If you have a family member who has a serious illness, you may be struggling with trying to care for him or her while maintaining your job. It can be nearly impossible to balance your full-time work schedule if you are the primary caretaker for a sick loved one.
The federal government has a program in place to assist people in your situation. You may be eligible for this program, but it is important for you to understand how it works as well as avoid pitfalls that can occur when you request extended time off work under this program.
The basics of the Family and Medical Leave Act
The Family and Medical Leave Act, commonly known as FMLA, is a federal program that allows you to take up to 12 weeks off work to care for a sick family member. Although FMLA leave is unpaid, the program protects your job so that your employer cannot fire you for taking the time permitted under the law. Under FMLA, you can care for an immediate family member, which means a spouse, a child, or a parent.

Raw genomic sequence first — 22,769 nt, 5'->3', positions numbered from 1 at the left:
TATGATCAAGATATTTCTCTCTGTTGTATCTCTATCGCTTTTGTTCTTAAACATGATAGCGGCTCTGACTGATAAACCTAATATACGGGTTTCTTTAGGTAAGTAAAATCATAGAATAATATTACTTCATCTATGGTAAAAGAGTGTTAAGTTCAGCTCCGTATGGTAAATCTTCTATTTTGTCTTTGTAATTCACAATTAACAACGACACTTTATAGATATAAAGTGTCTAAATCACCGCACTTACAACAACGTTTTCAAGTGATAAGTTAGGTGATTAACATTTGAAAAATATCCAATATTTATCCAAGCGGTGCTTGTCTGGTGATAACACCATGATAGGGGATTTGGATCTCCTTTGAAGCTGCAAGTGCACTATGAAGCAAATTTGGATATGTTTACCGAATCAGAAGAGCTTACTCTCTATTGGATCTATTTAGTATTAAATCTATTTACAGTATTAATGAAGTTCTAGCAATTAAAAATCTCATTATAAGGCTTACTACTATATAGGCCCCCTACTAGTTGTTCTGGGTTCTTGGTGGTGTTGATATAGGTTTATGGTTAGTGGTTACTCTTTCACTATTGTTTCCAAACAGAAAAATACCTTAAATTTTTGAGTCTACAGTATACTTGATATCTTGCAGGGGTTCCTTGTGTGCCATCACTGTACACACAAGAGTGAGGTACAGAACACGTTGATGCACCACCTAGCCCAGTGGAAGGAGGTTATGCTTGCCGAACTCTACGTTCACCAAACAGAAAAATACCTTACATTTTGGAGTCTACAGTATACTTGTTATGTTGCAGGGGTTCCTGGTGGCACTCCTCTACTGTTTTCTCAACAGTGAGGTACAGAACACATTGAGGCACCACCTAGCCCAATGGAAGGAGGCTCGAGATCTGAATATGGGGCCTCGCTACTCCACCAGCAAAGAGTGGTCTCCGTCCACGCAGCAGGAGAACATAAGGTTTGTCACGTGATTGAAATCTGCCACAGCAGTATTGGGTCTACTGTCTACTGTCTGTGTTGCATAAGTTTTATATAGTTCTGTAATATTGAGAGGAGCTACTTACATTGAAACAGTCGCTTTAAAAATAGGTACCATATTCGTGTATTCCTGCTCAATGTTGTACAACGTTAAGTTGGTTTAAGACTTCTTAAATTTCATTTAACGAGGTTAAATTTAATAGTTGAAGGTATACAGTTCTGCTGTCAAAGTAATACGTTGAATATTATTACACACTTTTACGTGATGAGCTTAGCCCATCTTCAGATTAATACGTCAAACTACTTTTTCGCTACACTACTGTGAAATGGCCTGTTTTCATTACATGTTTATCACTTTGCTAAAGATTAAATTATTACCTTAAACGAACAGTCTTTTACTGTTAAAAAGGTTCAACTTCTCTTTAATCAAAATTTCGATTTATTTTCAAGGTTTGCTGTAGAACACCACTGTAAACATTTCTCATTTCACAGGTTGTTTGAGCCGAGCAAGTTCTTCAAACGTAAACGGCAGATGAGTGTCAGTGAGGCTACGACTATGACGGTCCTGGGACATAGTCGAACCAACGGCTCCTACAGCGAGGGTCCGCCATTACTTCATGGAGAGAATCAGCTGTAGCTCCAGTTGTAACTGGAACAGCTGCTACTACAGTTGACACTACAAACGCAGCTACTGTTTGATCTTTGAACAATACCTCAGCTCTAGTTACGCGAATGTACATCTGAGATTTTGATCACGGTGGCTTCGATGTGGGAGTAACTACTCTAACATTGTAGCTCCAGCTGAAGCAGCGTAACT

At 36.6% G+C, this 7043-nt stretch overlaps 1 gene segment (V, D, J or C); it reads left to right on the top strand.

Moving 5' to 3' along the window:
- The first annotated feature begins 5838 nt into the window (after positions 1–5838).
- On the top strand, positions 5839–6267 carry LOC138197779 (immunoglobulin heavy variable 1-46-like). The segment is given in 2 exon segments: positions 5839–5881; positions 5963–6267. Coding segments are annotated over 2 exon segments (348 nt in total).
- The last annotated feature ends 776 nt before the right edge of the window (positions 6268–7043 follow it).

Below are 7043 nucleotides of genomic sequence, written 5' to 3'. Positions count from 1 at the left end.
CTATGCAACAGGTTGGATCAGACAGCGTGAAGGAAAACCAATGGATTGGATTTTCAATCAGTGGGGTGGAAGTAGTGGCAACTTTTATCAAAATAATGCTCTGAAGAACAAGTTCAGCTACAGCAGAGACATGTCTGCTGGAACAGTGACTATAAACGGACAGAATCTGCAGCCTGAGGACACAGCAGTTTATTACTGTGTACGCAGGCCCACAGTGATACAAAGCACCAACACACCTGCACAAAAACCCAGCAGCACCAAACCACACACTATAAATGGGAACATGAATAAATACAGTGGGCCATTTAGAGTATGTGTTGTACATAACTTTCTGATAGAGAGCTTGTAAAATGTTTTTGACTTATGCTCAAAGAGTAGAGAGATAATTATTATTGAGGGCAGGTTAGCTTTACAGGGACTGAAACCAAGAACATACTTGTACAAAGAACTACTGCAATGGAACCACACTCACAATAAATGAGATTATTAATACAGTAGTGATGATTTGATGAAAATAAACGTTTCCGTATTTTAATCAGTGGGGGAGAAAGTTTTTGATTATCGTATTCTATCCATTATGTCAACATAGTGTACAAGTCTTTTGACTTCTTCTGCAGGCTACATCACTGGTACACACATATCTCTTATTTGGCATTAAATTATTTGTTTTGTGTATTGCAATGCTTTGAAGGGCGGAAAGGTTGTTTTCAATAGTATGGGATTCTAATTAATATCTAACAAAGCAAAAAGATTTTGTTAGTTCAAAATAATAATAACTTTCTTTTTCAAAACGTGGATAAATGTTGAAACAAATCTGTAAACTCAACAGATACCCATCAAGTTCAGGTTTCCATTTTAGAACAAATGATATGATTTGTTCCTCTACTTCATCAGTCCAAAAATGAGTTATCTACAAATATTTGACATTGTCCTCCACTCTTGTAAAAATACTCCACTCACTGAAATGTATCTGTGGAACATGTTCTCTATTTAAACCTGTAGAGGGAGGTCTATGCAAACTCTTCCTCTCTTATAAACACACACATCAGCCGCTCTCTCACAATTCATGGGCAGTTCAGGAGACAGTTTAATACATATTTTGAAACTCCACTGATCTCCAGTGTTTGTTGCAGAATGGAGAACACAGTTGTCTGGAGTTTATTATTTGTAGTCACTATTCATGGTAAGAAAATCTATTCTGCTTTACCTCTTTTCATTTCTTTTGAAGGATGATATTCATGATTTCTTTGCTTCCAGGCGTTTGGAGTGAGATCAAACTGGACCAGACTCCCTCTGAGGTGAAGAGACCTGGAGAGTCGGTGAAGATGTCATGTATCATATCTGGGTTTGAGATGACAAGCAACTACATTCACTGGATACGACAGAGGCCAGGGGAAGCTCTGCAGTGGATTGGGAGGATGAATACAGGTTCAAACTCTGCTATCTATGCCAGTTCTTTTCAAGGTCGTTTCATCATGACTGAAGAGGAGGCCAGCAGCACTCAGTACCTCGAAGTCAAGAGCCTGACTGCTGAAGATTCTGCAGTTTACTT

Conditions for FMLA eligibility
Not all employees can qualify to take leave under the FMLA. There are certain conditions that employees must meet to qualify for the program. For example, only employees who have already worked at their current employer for at least 12 months (or the equivalent of at least 1,250 hours over the past 12 months) are eligible. Other conditions also apply. The important thing, however, is that if you meet the qualifications, your employer cannot retaliate against you for taking leave. Sometimes employers fire an employee for taking FMLA. This would be a case that a lawyer should handle, because it requires legal defense.
Caring for an immediate family member who is seriously ill is possible under the Family and Medical Leave Act. To learn more about whether you qualify for this program, you should consult with an employment law attorney who can help you understand your particular case.